DNA key link to “Speed Freak Killers”

Image: Loren Herzog and Wesley Shermantine
Loren Herzog, left, and Wesley Shermantine were dubbed the “Speed Freak Killers”.

DNA testing of all the remains of victims believed to be have been killed by the “Speed Freak Killers” is pending through the California Department of Justice crime lab. This will be the key to linking the remains found at scenes pointed out by one of the two surviving suspects, to those of missing people believed to have been murdered up to 20 years ago. Some bones and clothing items were found buried underground in a sealed, abandoned well for several years, all of which will tell a story as to who they belong to, through DNA technology.

Read more in the following report by msnbc.com news services, updated 2/13/2012 11:45:38 AM ET

LINDEN, California — A map drawn by a convicted serial killer has led authorities in California to three separate burial sites, where the discovery of human remains could bring an end to multiple unsolved missing-persons cases, authorities said Sunday.

Investigators recovered more than 300 human bones of varying sizes — as well as coats, shoes, a purse and jewelry — over the weekend from a well on land in rural northern California, said Deputy Les Garcia, spokesman for the San Joaquin County Sheriff.

The search was expected to resume Monday if weather allowed.

The site in Linden, about 100 miles east of San Francisco, was identified on a map drawn by convicted killer Wesley Shermantine who was part of a duo whose methamphetamine-fuelled violence earned them the moniker “Speed Freak Killers”. Shermantine has said there may be 10 or more victims in the area.

The remains and other items were found 45 feet deep in the well on an abandoned cattle ranch, Garcia added.

Childhood friend
Shermantine was given a death sentence in 2001 for the murders of four people dating back to 1984. Prosecutors believed he and childhood friend Loren Herzog, who committed suicide last month, were linked to as many as two dozen killings.

In addition to the site in Linden, authorities were combing two other sites near San Andreas, 60 miles south of Sacramento, where they found human remains on Thursday and Friday near land owned by Shermantine’s family, Garcia said. It was not immediately clear how many people were buried at the three sites.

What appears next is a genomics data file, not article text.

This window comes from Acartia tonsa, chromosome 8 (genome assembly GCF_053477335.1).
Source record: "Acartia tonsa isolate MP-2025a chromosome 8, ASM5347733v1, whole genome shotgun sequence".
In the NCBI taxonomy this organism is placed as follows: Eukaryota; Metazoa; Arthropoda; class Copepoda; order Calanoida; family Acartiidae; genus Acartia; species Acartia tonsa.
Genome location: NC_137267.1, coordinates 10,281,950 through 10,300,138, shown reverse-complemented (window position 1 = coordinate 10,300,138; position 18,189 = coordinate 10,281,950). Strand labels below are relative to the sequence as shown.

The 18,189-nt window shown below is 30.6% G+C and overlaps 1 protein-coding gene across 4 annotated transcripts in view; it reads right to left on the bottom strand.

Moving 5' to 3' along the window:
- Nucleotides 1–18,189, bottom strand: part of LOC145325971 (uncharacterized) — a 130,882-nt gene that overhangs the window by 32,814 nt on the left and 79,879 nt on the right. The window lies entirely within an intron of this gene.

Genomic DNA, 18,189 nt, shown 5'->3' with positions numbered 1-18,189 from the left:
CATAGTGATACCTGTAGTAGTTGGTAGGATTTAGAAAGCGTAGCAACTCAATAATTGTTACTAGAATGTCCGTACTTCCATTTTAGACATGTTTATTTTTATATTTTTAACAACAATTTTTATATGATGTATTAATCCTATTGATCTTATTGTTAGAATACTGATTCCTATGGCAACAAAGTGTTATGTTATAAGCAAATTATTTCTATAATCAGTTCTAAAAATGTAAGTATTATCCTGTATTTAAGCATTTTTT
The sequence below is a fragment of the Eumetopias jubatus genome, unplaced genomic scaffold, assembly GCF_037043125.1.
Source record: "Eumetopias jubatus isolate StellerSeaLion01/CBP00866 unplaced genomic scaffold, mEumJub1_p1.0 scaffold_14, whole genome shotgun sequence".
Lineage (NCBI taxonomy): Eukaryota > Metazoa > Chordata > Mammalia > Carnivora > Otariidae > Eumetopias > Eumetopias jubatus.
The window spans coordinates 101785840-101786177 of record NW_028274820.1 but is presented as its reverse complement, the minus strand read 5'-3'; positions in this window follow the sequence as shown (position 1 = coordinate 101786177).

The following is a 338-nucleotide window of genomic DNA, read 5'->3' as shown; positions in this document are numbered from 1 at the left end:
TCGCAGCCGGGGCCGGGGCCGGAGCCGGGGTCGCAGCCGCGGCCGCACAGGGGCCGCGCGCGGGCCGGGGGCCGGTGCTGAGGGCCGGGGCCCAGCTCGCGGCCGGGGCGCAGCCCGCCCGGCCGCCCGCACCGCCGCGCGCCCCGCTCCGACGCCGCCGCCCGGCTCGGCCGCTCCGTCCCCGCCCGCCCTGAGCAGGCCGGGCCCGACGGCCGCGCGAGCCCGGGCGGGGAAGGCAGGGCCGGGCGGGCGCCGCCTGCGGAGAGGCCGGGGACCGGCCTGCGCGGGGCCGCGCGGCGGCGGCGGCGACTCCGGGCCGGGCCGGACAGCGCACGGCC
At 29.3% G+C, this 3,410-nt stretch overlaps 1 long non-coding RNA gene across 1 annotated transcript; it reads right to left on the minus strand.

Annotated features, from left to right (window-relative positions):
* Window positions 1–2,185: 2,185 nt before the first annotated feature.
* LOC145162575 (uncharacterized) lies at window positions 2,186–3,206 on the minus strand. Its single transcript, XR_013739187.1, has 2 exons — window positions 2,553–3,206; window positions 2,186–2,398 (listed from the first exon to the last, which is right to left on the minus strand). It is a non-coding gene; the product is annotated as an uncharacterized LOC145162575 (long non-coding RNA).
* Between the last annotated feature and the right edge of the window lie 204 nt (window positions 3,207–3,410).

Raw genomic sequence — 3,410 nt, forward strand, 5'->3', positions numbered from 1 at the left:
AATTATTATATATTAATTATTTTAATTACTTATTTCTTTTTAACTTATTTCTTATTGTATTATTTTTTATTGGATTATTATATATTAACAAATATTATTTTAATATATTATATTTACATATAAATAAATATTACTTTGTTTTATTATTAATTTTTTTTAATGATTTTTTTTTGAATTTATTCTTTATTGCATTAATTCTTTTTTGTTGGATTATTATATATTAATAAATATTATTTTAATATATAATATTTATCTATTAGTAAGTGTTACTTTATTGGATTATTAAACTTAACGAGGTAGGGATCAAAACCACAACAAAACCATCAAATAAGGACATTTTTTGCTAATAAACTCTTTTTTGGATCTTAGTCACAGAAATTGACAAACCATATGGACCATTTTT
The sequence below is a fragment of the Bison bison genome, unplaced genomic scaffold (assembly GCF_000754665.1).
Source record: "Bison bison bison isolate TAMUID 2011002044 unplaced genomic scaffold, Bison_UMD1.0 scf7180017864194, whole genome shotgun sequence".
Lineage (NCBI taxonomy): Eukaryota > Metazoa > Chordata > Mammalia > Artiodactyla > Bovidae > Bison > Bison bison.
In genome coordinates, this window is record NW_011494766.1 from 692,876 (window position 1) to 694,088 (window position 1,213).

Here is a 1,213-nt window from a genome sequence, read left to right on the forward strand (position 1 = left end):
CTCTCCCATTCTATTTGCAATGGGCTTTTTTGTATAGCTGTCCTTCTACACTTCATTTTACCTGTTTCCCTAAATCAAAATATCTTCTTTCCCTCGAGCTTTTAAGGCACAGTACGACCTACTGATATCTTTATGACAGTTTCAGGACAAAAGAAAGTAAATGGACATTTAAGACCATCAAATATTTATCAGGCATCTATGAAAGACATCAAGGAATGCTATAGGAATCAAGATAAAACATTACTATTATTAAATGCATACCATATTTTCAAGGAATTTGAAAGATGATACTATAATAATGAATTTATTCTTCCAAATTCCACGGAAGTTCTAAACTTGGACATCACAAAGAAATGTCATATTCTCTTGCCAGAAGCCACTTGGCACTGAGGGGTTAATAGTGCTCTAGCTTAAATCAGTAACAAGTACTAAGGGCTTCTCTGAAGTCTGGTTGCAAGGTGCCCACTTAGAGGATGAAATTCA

DNA testing of all the remains was pending through the California Department of Justice crime lab, according to Garcia.

“These bones and clothing items have been buried underground in this sealed, abandoned well for several years,” Garcia said. “We’ll have to see what the human remains tell us.”

A piece of a human skull and bones found Saturday at the ranch will be sent to the Department of Justice in the hopes of identifying them through DNA testing, Garcia said. Dental records identified remains found Thursday in Calaveras County as those of 25-year-old Cyndi Vanderheiden, who disappeared in 1988.

Bounty hunter
Another set of remains were found Friday in the same area, and the parents of a missing 16-year-old girl have said authorities told them that Shermantine said their daughter was buried in that spot decades ago.

A Sacramento-based bounty hunter said the maps that led to the remains were drawn after he struck a deal with Shermantine to pay him $33,000 for information leading to the location of the bodies, although authorities would not confirm that.

“Six months ago started giving up information to me, and we requested maps that in early February were confiscated by the prison and sent to the sheriff,” the bounty hunter, Leonard Padilla, told Reuters.

Herzog was paroled in 2010 to a trailer outside the High Desert State Prison in Susanville. He committed suicide outside that trailer last month after Padilla told him Shermantine was disclosing the location of the well along with two other locations.

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